IS 0540 Data Mining and Business Intelligence3 Credits

Prerequisites: IS 0510, OM 0500, QA 0500.

This course will change the way you think about data and its role in business. Businesses, governments, and individuals create massive collections of data as a byproduct of their activity. Increasingly, managers rely on intelligent technology to systematically analyze data to improve their decision-making. In many cases, automating analytical and decision-making processes is necessary because of the large volume of data and the speed with which new data are generated. In this course, we will examine how data analysis technologies can be used to improve managerial decision making. We will study the fundamental principles and techniques of data mining through real-world examples and cases to place data mining techniques in context, to develop data-analytic thinking, and to illustrate that proper application of these techniques is as much an art as it is a science. In addition, we will work "hands-on" with contemporary data mining software.

IS 0550 Business Analytics and Big Data Management3 Credits

Prerequisite: IS 0540.

This course will survey state-of-the-art topics in Big Data, looking at data collection (via smartphones, sensors, the Web), data storage and processing (scalable relational databases, Hadoop, Spark, etc.), extracting structured data from unstructured databases, systems issues (exploiting multicore, security), analytics (machine learning, data compression, efficient algorithms), data visualization, and a range of applications. Each of these five modules will introduce broad concepts as well as provide the most recent developments in the area.

IS 0585 Contemporary Topics in Information Systems and Operations Management3 Credits

Prerequisite: IS 0500.

This course draws from current literature and practice on information systems and/or operations management. The topics change from semester to semester, depending on student and faculty interest and may include: project management, e-business, management science with spreadsheets, e-procurement, executive information systems, ethics, and other socio-economic factors in the use of information technology.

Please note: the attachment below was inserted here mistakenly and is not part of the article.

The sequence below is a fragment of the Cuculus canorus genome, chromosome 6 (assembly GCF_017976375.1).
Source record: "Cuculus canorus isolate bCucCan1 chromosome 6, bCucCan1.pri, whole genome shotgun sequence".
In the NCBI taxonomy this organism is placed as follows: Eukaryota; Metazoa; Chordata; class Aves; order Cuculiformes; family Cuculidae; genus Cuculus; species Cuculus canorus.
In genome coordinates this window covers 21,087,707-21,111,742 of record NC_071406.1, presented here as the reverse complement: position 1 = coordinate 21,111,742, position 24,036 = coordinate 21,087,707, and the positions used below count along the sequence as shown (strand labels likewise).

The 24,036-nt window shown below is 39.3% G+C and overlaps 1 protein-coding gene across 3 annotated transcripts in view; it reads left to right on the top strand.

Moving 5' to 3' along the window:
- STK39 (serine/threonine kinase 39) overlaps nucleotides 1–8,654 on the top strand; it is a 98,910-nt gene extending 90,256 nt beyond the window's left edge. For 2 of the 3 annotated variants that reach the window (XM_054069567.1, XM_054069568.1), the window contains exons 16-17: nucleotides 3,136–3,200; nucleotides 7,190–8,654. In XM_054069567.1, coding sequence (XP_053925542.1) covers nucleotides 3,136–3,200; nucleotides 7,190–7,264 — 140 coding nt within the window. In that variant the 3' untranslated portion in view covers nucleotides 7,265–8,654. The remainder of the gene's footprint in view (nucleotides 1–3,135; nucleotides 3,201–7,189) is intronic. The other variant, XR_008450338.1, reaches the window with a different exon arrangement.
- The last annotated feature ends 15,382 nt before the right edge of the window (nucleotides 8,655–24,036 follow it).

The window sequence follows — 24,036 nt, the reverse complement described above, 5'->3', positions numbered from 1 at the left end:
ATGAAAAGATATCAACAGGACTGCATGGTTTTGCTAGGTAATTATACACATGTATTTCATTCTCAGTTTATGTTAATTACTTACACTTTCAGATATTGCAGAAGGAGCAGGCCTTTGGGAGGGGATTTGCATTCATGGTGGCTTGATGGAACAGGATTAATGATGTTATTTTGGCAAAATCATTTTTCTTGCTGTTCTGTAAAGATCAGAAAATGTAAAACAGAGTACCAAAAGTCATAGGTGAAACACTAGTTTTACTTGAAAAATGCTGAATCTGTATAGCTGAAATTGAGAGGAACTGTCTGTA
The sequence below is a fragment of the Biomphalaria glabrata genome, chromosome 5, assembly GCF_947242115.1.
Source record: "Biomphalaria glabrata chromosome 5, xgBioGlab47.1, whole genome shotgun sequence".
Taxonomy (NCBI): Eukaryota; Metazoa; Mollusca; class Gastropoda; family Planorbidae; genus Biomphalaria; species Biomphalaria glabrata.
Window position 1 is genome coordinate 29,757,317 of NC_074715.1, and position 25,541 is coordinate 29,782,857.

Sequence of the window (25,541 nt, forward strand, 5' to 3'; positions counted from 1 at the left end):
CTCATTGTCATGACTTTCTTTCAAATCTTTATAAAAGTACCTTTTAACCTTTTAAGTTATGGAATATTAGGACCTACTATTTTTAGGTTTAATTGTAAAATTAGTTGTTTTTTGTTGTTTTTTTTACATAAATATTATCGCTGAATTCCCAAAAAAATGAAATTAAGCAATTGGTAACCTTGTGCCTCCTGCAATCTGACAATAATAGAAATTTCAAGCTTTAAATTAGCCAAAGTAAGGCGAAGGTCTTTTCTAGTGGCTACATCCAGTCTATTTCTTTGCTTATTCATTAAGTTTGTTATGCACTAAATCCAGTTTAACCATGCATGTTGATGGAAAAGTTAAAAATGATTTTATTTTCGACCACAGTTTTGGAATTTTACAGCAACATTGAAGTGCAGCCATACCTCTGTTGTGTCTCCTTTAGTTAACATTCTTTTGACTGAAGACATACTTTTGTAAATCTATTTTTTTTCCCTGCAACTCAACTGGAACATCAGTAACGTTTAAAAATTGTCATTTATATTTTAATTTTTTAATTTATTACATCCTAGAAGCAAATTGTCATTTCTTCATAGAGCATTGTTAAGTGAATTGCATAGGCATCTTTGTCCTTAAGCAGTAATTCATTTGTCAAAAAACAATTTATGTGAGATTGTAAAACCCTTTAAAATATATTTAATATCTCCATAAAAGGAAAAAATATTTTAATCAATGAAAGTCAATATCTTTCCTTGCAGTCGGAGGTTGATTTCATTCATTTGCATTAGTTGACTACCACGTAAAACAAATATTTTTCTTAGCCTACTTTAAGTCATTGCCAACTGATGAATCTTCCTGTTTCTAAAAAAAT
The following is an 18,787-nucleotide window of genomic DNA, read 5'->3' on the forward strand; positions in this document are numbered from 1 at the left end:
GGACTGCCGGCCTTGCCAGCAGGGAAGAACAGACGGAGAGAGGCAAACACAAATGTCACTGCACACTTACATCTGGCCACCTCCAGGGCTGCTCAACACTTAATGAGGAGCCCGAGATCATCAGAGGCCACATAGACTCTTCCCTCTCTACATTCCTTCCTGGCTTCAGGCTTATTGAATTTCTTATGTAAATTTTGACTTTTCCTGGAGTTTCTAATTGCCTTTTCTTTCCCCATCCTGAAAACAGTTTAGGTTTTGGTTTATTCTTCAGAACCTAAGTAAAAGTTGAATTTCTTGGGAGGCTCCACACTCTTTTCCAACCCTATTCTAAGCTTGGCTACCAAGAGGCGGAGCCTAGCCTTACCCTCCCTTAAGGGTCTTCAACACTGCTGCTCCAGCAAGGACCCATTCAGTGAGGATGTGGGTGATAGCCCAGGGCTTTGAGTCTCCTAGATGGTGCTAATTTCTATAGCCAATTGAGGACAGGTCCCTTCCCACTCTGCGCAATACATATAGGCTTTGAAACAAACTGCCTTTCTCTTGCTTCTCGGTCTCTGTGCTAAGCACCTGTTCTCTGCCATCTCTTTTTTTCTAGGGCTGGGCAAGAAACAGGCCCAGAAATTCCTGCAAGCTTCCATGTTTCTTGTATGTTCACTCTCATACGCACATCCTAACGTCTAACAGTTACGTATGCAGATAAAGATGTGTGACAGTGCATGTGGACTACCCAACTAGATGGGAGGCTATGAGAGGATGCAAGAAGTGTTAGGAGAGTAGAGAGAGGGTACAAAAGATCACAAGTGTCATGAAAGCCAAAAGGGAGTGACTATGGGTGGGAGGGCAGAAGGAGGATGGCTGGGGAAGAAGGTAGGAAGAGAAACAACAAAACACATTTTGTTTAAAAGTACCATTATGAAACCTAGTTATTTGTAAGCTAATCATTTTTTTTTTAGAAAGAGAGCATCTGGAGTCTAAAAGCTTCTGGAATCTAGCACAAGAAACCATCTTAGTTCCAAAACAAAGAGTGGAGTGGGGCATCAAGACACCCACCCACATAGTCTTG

IS 0585B Contemporary Topics: Advanced Data Mining Applications3 Credits

IS 0598 Independent Study in Information Systems and Operations Management3 Credits

This course provides an opportunity for students to complete a project or perform research under the direction of an Information Systems and Operations Management (ISOM) faculty member who has expertise in the topic being investigated. Students are expected to complete a significant project or research paper as the primary requirement of this course. Enrollment by permission of the ISOM Department Chair only.

Management

MG 0400 Organizational Behavior3 Credits

This course examines micro-level organizational behavior theories as applied to organizational settings. Topics include motivation, leadership, job design, interpersonal relations, group dynamics, communication processes, organizational politics, career development, and strategies for change at the individual and group levels. The course uses an experiential format to provide students with a simulated practical understanding of these processes in their respective organizations.

MG 0500 Leadership3 Credits

Prerequisite: MG 0400.

This course focuses intensively on the art and science of leadership in organizations by examining the critical links between leader skills, strategy, and organizational change utilizing a human resources approach. The course strives to assist students from every concentra­tion -- including finance, marketing, information systems, accounting, and international business -- to become leaders who can motivate and mobilize their people to focus on strategic goals. The material covered in this course will include traditional, contemporary, and strategic theories of leadership. Students will assess their leadership skills, and engage in a series of assign­ments designed to improve and establish confidence in their own abilities to lead.

MG 0503 Legal and Ethical Environment of Business3 Credits

This course helps students be more responsible and effective managers of the gray areas of business con­duct that call for normative judgment and action. The course is designed to develop skills in logical reasoning, argument, and the incorporation of legal, social, and ethical considerations into decision-making. The course teaches the importance of legal and ethical business issues and enables students to make a difference in their organizations by engaging in reasoned consideration of the normative aspects of the firm. Using the case method, the course provides an over­view of current topics, including the legal process, corporate governance, employee rights and responsibilities, intellectual property and technology, and the social responsibility of business to its various stakeholders.